BURLINGTON — Chittenden County State’s Attorney T.J. Donovan acknowledges that every person, even a law-enforcement official, carries inherent biases. Meanwhile, the Burlington Police Department  swears by its “bias-free” policing policy. How do those two notions co-exist?
Answer: with difficulty. As Vermont’s minority populations expand, citizens are complaining with increasing fervor about being racially profiled by local cops. On Wednesday, May 23, the former got together with officials from Burlington’s police department and city council. Two Vermont reps and the executive director of Vermont’s Human Rights Commission  joined them. About 50 people showed up, roughly one-quarter of them newly arrived immigrants and established local residents of color.
“Talking about the issue of race is a complex, sensitive, emotional issue,” cautioned Donovan, the evening’s moderator, by way of introduction. The forum represents the latest chapter in an ongoing — and strained — dialogue between Vermont law enforcement and the minority communities it serves. The prosecutor conceived the event in response to an April 1 Burlington Free Press op-ed  in which Hal Colston, director of the Burlington nonprofit NeighborKeepers , recounted an experience of “driving while black.”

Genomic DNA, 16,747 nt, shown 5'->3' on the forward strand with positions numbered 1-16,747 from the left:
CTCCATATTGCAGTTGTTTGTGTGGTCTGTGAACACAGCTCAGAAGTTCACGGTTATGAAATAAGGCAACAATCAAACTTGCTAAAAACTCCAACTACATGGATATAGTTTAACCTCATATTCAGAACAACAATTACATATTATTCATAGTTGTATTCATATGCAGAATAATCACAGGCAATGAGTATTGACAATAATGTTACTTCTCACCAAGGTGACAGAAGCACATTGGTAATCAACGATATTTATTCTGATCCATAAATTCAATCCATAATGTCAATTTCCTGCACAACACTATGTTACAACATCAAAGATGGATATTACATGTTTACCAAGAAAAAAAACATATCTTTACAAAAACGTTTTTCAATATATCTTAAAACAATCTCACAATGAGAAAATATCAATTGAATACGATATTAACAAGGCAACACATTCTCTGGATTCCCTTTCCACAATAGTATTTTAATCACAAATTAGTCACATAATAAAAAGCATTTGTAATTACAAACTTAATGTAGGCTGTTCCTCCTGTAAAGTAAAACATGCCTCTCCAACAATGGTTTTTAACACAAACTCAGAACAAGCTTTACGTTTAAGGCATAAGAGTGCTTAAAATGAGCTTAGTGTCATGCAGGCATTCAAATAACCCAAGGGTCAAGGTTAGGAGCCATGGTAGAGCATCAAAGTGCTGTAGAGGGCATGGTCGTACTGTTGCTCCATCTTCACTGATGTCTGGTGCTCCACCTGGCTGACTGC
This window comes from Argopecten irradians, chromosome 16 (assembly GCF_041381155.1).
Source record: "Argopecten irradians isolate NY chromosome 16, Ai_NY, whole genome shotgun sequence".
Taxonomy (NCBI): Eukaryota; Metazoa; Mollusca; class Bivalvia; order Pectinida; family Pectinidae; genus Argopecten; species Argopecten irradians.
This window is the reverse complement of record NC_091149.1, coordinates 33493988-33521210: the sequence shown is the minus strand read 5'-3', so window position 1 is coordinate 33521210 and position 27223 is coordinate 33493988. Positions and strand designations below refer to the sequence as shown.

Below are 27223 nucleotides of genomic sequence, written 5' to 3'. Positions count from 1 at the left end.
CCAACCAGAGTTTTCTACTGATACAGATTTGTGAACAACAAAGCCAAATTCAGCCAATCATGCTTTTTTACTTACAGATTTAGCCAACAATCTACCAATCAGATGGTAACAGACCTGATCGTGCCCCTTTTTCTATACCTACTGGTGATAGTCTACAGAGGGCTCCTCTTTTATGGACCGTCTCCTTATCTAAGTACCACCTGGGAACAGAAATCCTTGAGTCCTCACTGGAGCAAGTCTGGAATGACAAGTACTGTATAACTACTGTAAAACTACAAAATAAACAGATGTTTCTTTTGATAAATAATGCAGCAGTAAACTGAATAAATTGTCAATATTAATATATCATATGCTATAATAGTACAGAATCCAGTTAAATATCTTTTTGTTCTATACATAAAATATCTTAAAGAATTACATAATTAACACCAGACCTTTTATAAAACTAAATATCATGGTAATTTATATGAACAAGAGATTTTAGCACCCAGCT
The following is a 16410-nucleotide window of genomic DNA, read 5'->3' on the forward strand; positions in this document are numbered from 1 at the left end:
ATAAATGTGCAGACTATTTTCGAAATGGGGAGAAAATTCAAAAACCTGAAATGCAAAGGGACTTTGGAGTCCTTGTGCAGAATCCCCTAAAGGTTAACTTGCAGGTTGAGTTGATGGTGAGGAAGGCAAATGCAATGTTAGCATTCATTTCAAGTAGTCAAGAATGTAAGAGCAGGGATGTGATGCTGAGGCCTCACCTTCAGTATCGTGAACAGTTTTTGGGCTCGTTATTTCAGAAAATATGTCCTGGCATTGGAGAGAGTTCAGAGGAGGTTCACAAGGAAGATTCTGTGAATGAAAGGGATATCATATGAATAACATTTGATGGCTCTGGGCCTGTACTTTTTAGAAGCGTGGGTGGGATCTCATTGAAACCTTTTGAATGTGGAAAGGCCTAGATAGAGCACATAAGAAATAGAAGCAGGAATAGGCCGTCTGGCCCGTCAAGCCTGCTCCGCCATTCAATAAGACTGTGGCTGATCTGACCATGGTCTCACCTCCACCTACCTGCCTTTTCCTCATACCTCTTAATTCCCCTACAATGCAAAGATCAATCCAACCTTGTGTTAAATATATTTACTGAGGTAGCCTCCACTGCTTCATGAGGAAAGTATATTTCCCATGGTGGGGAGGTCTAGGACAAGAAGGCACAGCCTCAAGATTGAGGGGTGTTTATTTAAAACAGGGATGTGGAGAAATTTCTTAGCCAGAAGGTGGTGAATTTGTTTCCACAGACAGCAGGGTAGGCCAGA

Several black attendees, both African and African-American, suggested that the forum was just an empty gesture. Hussein Liban, a 26-year-old immigrant from Somalia, has lived in Vermont for three years. Liban sat quietly for most of the evening before standing to declare, “The system itself is racist, and you have to believe that if I applied for the same job [as a white person], I might not be the right person to get the job . . . so what can you do about that?”
Haskell Garrett, a board member of the Vermont Coalition for People of Color and a frequent voice on the topic, offered a historical critique. Garrett, 62, has lived in Burlington’s Old North End since 1990; he estimates having participated in some half-dozen similar community forums in the last 17 years. “There [are] clearly disparities all around the place,” he said. “I mean, there is data, all kinds of data. We are the most studied group of people. If someone comes up to me with another survey about what it’s like to be African-American . . . We’ve had these conversations before . . . What generally comes out is, who’s going to be accountable? How do you measure what you say you’re going to do?”
Some race-related Vermont statistics do exist. Between 1991 and 2006, the percentage of African-American men incarcerated in Vermont prisons rose from 2.3 to 8.4 percent. A 2002 census determined that African-Americans accounted for 0.7 percent of Vermont’s population. But a 2000 study revealed that Green Mountain police were arresting African-Americans at a rate seven times higher than other Vermonters.
Since 2000, various state and local agencies have taken steps to address racial discrimination. In 2002, the BPD adopted its prized “bias-free” policing policy. A 2003 study by the Norwich-based Center for Justice Research  examined correlations between race and crime in Vermont. That year also saw the introduction of a house bill that would have created a task force to study statewide racial disparity.